If you’re planning a trip to Japan, schedule at least two days in Kyoto, which is arguably the most beautiful city in the country. Stroll cobblestone streets where Geishas once lived. Explore ancient temples and modern-day factories producing some of the world’s best sake. Use Kyoto as your home base to explore nearby cities like Kobe and Osaka.
With this two-day itinerary for Kyoto, you’ll enjoy some of the best temples, views, and experiences the city has to offer.
8 a.m.: Visit Japan’s first capital city, Nara
If you only have two days in Kyoto, plan to dive right in. Your Kyoto two-day itinerary starts with a visit to Nara, the first capital of Japan. Nara is one of the most beautiful places in Japan and a great place to experience the country’s ancient culture in only a few hours.
Most of the best sightseeing attractions are centered around Nara-kōen, a sprawling park filled with hundreds of deer in the center of the city. The deer were considered sacred by the emperors, and while the capital is now Tokyo, the deer have made Nara their permanent home. You can buy crackers at various places around the park for a small fee, and the deer will gently nibble them right out of your hands.
Read: Tokyo 3-Day Itinerary
While in Nara, be sure to stop by some of the town’s best sights. You can’t miss Todaiji Temple, one of the most famous temples in Japan. It’s hard to believe this new version, constructed in the 1600s, is smaller than the original. This is also where you’ll find the huge “Buddha head” and accompanying “Buddha’s nose.” It’s said that people who can squeeze through his nostril will have good luck—though it’s generally only kids who can fit.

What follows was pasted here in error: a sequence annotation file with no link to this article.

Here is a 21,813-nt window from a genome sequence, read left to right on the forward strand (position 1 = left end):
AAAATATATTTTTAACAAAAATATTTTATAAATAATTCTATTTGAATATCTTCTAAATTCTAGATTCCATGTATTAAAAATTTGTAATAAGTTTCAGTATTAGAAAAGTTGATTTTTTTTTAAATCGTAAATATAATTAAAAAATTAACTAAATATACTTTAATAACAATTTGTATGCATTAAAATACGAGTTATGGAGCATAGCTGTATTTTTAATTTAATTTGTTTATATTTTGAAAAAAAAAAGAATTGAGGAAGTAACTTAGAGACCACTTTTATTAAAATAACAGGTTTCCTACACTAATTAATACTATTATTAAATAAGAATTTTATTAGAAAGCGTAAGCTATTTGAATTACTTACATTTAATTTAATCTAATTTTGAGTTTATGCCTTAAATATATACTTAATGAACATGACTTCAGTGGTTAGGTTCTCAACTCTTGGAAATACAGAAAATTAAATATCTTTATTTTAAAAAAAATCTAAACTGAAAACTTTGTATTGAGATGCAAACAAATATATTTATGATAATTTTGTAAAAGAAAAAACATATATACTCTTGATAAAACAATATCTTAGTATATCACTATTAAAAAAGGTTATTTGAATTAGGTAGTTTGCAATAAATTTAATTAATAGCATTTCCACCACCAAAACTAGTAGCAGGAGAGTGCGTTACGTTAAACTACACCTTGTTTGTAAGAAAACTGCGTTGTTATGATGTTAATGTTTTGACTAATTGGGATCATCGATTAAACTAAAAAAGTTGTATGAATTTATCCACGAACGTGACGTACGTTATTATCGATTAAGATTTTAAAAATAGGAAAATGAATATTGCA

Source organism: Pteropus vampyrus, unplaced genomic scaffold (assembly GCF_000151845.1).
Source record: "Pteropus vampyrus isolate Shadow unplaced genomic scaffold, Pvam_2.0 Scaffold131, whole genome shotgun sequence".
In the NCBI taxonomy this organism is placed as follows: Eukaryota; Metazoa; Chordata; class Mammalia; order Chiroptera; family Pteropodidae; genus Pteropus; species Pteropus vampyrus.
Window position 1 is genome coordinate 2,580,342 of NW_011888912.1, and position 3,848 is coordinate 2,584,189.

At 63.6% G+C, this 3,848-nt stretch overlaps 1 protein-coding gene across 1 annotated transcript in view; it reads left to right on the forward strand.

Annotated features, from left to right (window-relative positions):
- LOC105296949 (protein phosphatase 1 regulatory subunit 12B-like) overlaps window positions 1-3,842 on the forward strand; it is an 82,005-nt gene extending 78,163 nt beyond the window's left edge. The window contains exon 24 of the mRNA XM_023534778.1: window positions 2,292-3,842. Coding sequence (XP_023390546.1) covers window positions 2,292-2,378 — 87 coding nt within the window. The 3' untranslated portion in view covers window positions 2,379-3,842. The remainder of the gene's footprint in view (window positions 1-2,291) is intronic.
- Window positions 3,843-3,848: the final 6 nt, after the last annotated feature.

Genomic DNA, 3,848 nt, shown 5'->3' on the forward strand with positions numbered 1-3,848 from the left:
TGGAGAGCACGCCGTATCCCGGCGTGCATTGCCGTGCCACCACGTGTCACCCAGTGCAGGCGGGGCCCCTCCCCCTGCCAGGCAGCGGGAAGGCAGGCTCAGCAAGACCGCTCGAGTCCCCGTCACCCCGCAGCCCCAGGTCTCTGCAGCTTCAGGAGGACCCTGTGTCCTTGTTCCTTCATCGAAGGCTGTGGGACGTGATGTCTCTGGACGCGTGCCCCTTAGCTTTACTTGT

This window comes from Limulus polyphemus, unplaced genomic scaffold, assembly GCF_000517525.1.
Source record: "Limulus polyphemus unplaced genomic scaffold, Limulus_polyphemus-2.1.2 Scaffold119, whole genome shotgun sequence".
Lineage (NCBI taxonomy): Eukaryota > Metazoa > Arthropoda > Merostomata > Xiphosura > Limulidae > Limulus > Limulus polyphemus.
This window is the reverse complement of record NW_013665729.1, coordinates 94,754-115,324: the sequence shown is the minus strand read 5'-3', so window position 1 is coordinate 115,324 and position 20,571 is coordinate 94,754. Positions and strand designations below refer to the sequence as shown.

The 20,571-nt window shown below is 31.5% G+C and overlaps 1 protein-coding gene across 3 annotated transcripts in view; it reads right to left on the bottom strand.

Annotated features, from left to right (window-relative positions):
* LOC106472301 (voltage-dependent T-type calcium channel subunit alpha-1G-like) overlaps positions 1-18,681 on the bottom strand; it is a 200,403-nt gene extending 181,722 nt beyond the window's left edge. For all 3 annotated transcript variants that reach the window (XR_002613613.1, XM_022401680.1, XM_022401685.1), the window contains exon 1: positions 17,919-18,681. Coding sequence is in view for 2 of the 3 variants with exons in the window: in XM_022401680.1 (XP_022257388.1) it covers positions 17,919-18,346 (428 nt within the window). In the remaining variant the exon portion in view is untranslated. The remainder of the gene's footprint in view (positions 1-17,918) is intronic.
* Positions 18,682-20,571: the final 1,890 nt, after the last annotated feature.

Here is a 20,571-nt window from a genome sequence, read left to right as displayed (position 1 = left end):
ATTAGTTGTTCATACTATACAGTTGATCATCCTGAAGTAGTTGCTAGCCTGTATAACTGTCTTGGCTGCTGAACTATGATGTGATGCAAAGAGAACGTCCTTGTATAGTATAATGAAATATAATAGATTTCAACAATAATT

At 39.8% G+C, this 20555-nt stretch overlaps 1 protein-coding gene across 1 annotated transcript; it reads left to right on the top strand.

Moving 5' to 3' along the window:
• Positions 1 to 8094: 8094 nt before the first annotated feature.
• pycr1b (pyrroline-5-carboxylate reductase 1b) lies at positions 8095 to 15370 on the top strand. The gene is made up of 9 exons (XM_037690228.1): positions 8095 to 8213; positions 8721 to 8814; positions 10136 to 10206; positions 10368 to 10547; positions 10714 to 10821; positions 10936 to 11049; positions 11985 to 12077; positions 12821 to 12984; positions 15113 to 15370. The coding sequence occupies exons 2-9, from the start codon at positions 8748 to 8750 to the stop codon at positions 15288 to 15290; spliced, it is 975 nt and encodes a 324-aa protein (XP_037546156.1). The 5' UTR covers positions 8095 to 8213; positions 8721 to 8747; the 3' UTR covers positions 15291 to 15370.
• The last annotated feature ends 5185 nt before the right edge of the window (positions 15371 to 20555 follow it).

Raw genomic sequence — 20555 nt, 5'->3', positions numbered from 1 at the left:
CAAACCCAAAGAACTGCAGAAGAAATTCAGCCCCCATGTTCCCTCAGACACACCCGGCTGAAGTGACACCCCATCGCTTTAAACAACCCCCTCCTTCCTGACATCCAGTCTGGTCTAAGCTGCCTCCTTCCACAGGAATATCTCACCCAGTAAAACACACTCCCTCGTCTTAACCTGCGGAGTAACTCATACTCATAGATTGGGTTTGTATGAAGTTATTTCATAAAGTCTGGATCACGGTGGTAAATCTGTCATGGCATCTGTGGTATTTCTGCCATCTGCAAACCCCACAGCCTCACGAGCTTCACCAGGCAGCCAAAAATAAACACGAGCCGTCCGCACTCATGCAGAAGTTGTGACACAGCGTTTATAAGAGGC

Vendors outside sell small souvenirs. Make a donation to the temple at a fortune box, and you’ll receive a small piece of paper with your fortune on it. This is one of the top temples to visit if you only have two days in Kyoto, since it’s both beautiful and significant to Japanese culture.
Another worthwhile stop during your Kyoto trip’s two-day itinerary is Kasuga Taisha, also in Nara. The sprawling shrine was built in 768 C.E. and has been the family shrine for some of Japan’s most powerful and influential lineages over the centuries.
Well-recognized for its famous hanging lanterns, you can visit the outdoor shrine or tour the inside. If you’re interested in architecture, arrange an architecture and art tour in advance to make sure you don’t miss a single detail of the impressive structure.
While in Nara, make time to visit Nigatsudo Hall, which has a beautiful, foliage-lined cobblestone street leading to its entrance; the lotus garden at Taimadera Temple; and the park’s peaceful Yoshikien and Isuien Gardens. The latter features a few tea houses that feature a selection of green and black teas, Japanese pastries, and small snacks.
There’s a lot to see in Nara, so plan to spend the whole morning here. You might want to bring a small backpack to carry snacks and a guidebook to help you identify the town’s many sights. You can also pick up maps at most of the park entrances.
12 p.m.: Try ramen in Kyoto Station
If there’s one sight you can’t miss in Kyoto, it’s the Golden Pavilion. So plan to leave Nara around noon and take the JR train from Nara to Kyoto, which takes about 40 minutes. It’s easy and efficient, and you’ll arrive directly at Kyoto Station.
Once at the station, head to Kyoto Ramen Koji for lunch. The menu features different ramen dishes from around the country, so you can try various versions of Japan’s most famous food. In true Japanese fashion, you’ll order from a vending machine. There are plenty of photos on the screens to help you determine what you’re ordering.
1 p.m.: Marvel at the Golden Pavilion and Ryoanji Temple
Once you’ve had your fill of ramen, get back on the train and head to Kitaoji Station, which is about 15 minutes north of Kyoto Station. From here, you’ll have about a 30-minute walk to reach the Golden Pavilion.
Once you arrive at the Pavillion, take your time strolling through the temple grounds and gardens, visiting the tea house, and snapping photos from across the pond. The upper two floors are paneled in gold leaf, so taking photos in the afternoon when the sun is brightly shining truly makes the temple light up.
3 p.m.: Visit Ryoanji Temple
If your legs are still feeling strong, walk another 15 minutes down the street to Ryoanji Temple. The temple is home to what may be Japan’s most famous rock garden, a sprawling space surrounded by lush trees and a park area.